Pelvic exenteration in women
Pelvic exenteration is an operation that’s sometimes used to treat cancer in the pelvis (the area of the body between the hips). This information explains what the operation involves and how you might feel afterwards.
Pelvic exenteration involves removing the bladder and/or part of the lower bowel (rectum), and the internal reproductive organs (the ovaries, womb, cervix and vagina). This operation is only done if there are no signs of cancer anywhere else in the body.
Only specialist surgeons, who are trained and experienced in doing this type of surgery, should carry out pelvic exenteration. So, you may need to be referred to a specialist centre for the operation. Before making the decision to go ahead with any surgery, it’s important to discuss the benefits and risks with your surgeon. This is a major operation, but can cure the cancer in some people.
Before the operation, you will be referred to a specialist cancer nurse who will give you information and emotional support. In some units, the specialist nurse may be called your key worker.
When pelvic exenteration is done
Back to top
This operation is most often used to treat women who have cervical cancer that has come back in the pelvis after treatment. It may also be used to treat rectal, womb, vaginal or vulval cancers that have come back in the pelvis after treatment. Rarely, pelvic exenteration may be used to treat other cancers in the pelvis.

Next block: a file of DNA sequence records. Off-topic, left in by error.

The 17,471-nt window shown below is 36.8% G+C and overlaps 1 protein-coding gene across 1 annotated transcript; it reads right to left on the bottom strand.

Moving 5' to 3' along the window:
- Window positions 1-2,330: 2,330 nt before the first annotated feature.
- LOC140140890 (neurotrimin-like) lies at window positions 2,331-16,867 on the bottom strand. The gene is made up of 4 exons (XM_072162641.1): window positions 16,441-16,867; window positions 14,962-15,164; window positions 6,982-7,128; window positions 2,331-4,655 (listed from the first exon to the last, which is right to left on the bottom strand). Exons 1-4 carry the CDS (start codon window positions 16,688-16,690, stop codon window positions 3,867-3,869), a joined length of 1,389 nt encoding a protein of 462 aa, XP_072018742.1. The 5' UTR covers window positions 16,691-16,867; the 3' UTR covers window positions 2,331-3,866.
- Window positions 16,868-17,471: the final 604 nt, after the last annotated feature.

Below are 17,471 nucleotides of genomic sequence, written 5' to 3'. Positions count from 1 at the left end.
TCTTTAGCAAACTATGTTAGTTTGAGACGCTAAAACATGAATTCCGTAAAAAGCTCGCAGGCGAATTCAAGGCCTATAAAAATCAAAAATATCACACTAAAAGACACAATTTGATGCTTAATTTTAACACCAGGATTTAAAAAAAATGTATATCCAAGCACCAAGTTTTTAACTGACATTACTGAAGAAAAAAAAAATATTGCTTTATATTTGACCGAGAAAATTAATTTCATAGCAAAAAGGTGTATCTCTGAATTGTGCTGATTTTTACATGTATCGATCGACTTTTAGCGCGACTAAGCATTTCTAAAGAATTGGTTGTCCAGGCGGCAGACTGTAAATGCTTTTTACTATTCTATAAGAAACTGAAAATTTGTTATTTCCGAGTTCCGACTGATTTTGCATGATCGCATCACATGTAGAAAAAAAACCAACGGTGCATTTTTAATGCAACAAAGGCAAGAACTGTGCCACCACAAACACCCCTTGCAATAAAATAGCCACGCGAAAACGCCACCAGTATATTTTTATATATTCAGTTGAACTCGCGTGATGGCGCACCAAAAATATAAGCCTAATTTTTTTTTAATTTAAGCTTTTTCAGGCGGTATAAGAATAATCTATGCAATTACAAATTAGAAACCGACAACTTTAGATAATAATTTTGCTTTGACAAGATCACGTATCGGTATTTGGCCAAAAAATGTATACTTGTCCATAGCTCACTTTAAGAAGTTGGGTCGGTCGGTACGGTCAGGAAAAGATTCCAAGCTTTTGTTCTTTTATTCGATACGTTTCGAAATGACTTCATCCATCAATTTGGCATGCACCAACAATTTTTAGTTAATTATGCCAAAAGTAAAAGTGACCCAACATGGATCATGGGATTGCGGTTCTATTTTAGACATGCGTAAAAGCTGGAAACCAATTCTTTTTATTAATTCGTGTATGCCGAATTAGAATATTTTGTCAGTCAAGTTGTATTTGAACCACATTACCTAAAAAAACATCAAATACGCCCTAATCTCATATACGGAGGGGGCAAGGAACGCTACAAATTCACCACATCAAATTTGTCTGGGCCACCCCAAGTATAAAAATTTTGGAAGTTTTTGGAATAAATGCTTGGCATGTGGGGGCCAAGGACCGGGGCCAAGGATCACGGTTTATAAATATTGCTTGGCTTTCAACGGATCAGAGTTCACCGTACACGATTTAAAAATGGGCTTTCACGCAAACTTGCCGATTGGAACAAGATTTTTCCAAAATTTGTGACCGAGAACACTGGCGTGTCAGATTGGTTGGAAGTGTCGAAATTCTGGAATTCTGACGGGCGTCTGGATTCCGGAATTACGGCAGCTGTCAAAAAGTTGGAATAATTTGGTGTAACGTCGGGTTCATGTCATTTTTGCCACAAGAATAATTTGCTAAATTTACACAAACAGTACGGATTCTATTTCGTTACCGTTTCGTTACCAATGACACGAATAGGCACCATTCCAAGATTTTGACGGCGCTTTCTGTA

Types of pelvic exenteration operation
Back to top
There are different types of pelvic exenteration. The operation you have depends on the type of cancer, where the cancer is in your pelvis, and what treatments you’ve had before. One of the following operations may be done.
Anterior exenteration (removing organs in the front part of the pelvis)
In this operation, the bladder and internal reproductive organs are removed. After the bladder is removed, you’ll need a new place for urine to leave your body. The surgeon will make a new opening (a stoma) on your tummy wall for this, called a urostomy.
Posterior exenteration (removing organs in the back part of the pelvis)
In this operation, the lower part of the large bowel (rectum) and internal reproductive organs are removed. The surgeon will make a new opening (stoma) on the tummy wall for bowel motions to leave the body. This is called a colostomy. You’ll wear a bag over the stoma to collect your bowel motions.
Total exenteration (removing all the organs in the pelvis)
In this operation, the bladder, rectum and internal reproductive organs are removed. After the operation, you’ll have two new openings (stomas) on your tummy wall. One of these will be a new place for urine to leave your body, called a urostomy. The other will be a new place for bowel motions to leave your body, called a colostomy.